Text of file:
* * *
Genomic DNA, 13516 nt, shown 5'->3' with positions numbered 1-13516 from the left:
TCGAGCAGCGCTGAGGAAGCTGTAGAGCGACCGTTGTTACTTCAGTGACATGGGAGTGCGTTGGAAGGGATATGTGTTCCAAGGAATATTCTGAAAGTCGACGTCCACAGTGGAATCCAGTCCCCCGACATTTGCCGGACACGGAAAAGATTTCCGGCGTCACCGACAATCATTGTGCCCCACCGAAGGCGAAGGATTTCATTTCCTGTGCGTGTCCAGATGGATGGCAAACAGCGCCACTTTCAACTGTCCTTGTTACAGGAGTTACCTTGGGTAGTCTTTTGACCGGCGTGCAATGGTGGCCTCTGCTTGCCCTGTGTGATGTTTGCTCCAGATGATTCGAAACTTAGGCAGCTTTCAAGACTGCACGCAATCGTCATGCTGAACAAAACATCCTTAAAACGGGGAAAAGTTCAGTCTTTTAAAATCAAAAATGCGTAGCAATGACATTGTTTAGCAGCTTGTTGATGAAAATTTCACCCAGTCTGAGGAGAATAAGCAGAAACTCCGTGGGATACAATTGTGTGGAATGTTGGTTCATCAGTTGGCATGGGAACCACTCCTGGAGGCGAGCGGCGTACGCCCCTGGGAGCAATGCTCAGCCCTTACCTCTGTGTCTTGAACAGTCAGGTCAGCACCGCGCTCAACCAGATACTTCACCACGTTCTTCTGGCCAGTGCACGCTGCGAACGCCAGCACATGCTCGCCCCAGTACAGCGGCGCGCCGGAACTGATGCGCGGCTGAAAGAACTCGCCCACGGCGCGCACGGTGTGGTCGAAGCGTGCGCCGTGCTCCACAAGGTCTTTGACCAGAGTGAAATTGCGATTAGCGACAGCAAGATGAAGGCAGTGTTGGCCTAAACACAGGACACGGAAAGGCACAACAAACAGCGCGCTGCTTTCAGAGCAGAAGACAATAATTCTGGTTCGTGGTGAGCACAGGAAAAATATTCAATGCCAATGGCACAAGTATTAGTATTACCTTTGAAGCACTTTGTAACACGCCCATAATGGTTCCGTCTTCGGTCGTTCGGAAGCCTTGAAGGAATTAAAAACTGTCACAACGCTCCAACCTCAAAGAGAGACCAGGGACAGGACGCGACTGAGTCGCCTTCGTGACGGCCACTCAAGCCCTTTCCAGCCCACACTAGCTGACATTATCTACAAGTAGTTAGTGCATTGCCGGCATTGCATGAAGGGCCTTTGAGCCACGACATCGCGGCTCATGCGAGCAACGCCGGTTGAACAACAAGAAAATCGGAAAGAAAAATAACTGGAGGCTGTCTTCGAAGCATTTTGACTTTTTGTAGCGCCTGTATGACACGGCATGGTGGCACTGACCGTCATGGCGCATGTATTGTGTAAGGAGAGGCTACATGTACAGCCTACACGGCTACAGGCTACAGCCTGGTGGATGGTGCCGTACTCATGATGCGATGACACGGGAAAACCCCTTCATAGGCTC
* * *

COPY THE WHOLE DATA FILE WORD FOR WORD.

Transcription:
Genomic DNA, 13516 nt, shown 5'->3' with positions numbered 1-13516 from the left:
TCGAGCAGCGCTGAGGAAGCTGTAGAGCGACCGTTGTTACTTCAGTGACATGGGAGTGCGTTGGAAGGGATATGTGTTCCAAGGAATATTCTGAAAGTCGACGTCCACAGTGGAATCCAGTCCCCCGACATTTGCCGGACACGGAAAAGATTTCCGGCGTCACCGACAATCATTGTGCCCCACCGAAGGCGAAGGATTTCATTTCCTGTGCGTGTCCAGATGGATGGCAAACAGCGCCACTTTCAACTGTCCTTGTTACAGGAGTTACCTTGGGTAGTCTTTTGACCGGCGTGCAATGGTGGCCTCTGCTTGCCCTGTGTGATGTTTGCTCCAGATGATTCGAAACTTAGGCAGCTTTCAAGACTGCACGCAATCGTCATGCTGAACAAAACATCCTTAAAACGGGGAAAAGTTCAGTCTTTTAAAATCAAAAATGCGTAGCAATGACATTGTTTAGCAGCTTGTTGATGAAAATTTCACCCAGTCTGAGGAGAATAAGCAGAAACTCCGTGGGATACAATTGTGTGGAATGTTGGTTCATCAGTTGGCATGGGAACCACTCCTGGAGGCGAGCGGCGTACGCCCCTGGGAGCAATGCTCAGCCCTTACCTCTGTGTCTTGAACAGTCAGGTCAGCACCGCGCTCAACCAGATACTTCACCACGTTCTTCTGGCCAGTGCACGCTGCGAACGCCAGCACATGCTCGCCCCAGTACAGCGGCGCGCCGGAACTGATGCGCGGCTGAAAGAACTCGCCCACGGCGCGCACGGTGTGGTCGAAGCGTGCGCCGTGCTCCACAAGGTCTTTGACCAGAGTGAAATTGCGATTAGCGACAGCAAGATGAAGGCAGTGTTGGCCTAAACACAGGACACGGAAAGGCACAACAAACAGCGCGCTGCTTTCAGAGCAGAAGACAATAATTCTGGTTCGTGGTGAGCACAGGAAAAATATTCAATGCCAATGGCACAAGTATTAGTATTACCTTTGAAGCACTTTGTAACACGCCCATAATGGTTCCGTCTTCGGTCGTTCGGAAGCCTTGAAGGAATTAAAAACTGTCACAACGCTCCAACCTCAAAGAGAGACCAGGGACAGGACGCGACTGAGTCGCCTTCGTGACGGCCACTCAAGCCCTTTCCAGCCCACACTAGCTGACATTATCTACAAGTAGTTAGTGCATTGCCGGCATTGCATGAAGGGCCTTTGAGCCACGACATCGCGGCTCATGCGAGCAACGCCGGTTGAACAACAAGAAAATCGGAAAGAAAAATAACTGGAGGCTGTCTTCGAAGCATTTTGACTTTTTGTAGCGCCTGTATGACACGGCATGGTGGCACTGACCGTCATGGCGCATGTATTGTGTAAGGAGAGGCTACATGTACAGCCTACACGGCTACAGGCTACAGCCTGGTGGATGGTGCCGTACTCATGATGCGATGACACGGGAAAACCCCTTCATAGGCTC